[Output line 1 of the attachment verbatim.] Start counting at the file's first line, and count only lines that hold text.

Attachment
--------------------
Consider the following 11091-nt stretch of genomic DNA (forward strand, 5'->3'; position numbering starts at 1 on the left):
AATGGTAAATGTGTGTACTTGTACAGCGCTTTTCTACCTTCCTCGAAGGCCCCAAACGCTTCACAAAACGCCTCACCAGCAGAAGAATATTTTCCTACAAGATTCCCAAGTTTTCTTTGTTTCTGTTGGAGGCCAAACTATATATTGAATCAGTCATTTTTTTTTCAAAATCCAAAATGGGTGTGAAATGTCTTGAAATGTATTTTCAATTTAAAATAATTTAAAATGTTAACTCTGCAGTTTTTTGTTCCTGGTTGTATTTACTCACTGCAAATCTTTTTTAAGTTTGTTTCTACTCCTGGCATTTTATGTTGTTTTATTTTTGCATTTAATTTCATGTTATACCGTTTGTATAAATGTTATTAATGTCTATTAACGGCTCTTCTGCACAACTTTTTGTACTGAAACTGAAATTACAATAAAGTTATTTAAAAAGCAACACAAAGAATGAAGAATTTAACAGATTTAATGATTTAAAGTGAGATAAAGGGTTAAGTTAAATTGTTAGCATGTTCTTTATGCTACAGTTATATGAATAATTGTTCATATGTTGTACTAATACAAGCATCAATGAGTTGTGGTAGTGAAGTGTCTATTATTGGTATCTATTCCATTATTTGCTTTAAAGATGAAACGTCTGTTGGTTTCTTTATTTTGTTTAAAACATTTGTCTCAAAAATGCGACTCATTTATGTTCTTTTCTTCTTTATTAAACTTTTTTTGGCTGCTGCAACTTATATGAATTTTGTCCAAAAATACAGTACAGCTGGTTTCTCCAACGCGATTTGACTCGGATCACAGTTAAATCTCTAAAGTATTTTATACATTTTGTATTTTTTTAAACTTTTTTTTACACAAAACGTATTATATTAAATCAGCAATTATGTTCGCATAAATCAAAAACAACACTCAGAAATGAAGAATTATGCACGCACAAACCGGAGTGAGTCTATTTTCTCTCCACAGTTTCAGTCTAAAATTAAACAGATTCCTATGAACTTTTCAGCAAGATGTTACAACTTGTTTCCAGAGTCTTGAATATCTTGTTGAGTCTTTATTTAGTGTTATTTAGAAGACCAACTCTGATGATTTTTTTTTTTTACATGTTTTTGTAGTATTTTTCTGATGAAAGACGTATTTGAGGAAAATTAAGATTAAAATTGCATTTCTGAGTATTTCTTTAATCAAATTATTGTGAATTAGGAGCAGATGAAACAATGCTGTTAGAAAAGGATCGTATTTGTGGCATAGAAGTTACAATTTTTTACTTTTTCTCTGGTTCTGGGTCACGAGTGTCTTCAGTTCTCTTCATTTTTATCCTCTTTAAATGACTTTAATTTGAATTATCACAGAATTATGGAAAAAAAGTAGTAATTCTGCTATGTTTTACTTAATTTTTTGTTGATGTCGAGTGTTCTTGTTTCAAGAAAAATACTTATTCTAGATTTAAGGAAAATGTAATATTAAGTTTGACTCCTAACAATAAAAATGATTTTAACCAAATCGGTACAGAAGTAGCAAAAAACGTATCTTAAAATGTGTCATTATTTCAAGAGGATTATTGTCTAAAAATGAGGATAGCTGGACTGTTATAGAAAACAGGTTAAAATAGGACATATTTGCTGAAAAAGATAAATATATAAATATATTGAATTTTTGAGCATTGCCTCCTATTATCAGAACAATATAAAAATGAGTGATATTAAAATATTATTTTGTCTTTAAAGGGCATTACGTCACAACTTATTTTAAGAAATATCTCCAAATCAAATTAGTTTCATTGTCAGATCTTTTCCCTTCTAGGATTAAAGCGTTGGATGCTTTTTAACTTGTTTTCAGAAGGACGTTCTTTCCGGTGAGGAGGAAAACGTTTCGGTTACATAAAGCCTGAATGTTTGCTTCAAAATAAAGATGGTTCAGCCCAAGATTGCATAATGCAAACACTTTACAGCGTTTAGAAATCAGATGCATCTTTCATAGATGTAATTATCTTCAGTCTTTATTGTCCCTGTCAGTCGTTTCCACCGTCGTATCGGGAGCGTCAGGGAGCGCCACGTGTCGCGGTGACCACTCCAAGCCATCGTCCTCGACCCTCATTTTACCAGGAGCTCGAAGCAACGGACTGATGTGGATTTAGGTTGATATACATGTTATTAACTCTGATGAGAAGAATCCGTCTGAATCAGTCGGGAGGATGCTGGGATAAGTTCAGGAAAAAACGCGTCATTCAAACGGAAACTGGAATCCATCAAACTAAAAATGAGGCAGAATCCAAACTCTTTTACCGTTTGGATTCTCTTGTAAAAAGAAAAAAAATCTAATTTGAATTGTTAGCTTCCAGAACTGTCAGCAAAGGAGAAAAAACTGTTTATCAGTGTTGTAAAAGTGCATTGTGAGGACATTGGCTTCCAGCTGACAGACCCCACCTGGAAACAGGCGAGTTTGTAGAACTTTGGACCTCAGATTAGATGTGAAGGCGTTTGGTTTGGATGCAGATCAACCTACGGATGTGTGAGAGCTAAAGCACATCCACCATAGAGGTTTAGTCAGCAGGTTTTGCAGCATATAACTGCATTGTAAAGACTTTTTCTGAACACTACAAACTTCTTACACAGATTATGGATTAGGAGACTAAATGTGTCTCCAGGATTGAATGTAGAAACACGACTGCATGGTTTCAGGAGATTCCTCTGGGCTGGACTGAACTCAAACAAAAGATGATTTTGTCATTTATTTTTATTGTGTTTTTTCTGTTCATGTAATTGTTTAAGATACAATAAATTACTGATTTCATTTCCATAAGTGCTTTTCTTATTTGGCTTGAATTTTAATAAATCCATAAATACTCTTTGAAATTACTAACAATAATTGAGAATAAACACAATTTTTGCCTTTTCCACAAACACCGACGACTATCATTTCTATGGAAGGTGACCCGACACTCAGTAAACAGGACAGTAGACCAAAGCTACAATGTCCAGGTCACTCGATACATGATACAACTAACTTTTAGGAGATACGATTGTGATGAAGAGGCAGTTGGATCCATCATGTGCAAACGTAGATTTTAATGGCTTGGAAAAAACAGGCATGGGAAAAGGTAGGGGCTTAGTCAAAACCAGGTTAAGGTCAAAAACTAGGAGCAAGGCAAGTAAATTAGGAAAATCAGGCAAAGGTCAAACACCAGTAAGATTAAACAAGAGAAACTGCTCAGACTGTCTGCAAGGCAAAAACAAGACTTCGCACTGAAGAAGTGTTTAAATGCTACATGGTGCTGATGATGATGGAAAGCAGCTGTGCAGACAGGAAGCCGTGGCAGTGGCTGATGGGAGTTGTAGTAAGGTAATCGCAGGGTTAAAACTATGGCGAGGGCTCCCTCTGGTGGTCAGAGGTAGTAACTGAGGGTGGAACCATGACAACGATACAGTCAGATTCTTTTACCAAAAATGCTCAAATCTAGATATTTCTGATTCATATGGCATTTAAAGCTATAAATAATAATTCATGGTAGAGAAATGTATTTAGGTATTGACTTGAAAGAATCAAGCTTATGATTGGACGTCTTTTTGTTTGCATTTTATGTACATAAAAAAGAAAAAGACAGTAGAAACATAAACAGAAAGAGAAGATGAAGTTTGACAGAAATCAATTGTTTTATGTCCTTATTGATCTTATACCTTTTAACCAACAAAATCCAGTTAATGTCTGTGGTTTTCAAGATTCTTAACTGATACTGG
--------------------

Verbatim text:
Consider the following 11091-nt stretch of genomic DNA (forward strand, 5'->3'; position numbering starts at 1 on the left):